Make immediate temporary repairs so employees and customers can safely enter the store. Immediately cover damaged doors, windows, and skylights, says Jewelers Mutual, and “assume coverings will be in place four to six months. They should be substantial enough to resist wind and rain and prevent moisture penetration.”
Restore utilities as soon as possible. If necessary, install a temporary generator. Don’t use candles or other open flames indoors. Discard damaged furnishings, including carpets, upholstery, and ceiling tiles.
Get estimates for repairs, which should include a detailed description of work to be done and the cost of each task. Work only with licensed, insured, and bonded contractors. Get references and check with the Better Business Bureau. Avoid contractors who go door to door after a disaster.
Insurance. Contact your insurer or agent as soon as possible. “Preserve, and be prepared to provide, your historical sales records and income and expense information, as shown in recent profit and loss statements or income tax forms,” say Jewelers Mutual documents. “Maintain other business records that may assist in projecting what your profits would have been had your business not been interrupted.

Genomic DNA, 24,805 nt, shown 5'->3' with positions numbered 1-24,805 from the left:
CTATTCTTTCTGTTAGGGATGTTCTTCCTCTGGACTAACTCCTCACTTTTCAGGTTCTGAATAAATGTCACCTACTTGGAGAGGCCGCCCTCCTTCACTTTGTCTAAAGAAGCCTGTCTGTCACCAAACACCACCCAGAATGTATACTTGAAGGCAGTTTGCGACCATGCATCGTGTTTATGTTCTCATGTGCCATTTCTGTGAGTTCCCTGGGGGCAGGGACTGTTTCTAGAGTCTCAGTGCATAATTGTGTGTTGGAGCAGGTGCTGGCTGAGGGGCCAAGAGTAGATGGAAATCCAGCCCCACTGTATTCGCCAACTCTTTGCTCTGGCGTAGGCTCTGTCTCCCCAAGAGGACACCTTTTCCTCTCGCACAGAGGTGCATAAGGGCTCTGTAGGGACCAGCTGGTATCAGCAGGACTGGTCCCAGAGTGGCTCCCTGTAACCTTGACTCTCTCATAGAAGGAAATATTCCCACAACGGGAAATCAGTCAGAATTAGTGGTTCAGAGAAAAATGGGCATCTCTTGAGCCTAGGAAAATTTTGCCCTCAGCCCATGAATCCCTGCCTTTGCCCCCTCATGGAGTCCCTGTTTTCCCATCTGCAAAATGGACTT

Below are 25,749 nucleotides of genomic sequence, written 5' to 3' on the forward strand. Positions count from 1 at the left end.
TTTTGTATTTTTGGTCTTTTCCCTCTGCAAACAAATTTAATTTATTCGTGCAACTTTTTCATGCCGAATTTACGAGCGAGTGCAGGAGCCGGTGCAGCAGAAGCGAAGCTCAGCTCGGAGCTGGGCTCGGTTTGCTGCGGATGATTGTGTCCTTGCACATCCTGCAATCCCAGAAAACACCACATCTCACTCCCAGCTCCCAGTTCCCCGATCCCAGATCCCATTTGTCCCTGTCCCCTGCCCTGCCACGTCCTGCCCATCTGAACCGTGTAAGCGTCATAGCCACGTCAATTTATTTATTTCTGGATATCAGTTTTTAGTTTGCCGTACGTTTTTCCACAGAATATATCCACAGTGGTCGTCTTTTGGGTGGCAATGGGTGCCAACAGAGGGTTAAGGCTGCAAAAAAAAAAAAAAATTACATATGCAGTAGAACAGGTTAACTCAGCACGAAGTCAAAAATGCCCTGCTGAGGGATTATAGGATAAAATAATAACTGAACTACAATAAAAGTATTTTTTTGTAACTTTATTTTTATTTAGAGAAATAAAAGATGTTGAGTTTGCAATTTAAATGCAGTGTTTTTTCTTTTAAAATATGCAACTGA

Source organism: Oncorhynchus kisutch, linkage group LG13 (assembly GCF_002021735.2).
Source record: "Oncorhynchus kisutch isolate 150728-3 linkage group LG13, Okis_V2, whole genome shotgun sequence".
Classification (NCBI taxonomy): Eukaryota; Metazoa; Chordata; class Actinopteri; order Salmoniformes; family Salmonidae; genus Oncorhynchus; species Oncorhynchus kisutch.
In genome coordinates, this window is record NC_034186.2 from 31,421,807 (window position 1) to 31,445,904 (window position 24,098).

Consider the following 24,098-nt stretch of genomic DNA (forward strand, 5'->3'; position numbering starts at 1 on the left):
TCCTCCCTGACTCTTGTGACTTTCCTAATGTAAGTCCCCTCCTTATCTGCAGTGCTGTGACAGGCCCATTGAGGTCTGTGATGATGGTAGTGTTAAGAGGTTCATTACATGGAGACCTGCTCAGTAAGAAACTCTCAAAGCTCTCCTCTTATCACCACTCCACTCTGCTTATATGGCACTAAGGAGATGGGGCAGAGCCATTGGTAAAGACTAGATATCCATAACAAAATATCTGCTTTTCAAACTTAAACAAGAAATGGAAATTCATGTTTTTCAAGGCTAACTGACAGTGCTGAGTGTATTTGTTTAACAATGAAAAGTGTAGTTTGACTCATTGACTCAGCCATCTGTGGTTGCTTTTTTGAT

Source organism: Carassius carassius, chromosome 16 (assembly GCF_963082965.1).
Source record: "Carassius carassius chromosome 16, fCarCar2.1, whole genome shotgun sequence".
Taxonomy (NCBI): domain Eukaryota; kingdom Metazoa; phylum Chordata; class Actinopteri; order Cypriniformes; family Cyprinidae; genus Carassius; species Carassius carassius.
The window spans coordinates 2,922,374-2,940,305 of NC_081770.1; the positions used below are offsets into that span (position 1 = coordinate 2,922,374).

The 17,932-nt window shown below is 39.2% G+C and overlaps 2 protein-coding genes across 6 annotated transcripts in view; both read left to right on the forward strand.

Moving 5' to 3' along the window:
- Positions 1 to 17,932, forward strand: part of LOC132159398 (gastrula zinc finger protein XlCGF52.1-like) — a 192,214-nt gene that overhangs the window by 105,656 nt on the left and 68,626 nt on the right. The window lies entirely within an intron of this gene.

“Close out books as of the date of loss, and maintain a separate record of any sales or operating expenses (such as payroll and payroll taxes, rent, and utilities).”
Take photos of damage to assist the adjuster, before discarding any inventory or equipment. Separate damaged and undamaged items, and draw up separate lists for inventory and/or business property that is lost or damaged beyond repair; damaged, but repairable; or only needs cleaning. Divide the list of damaged inventory into owned, consignment, memo, and customer goods. Describe damage to each item, such as “14k Y/G necklace damaged from showcase collapse” or “water damaged back leather chairs.”
Keep records, including receipts, for extra expenses incurred in resuming operations. Save any paperwork that can help later in claims to document the cost of damaged property, as well as receipts for expenses incurred and items purchased to clean up and resume operations.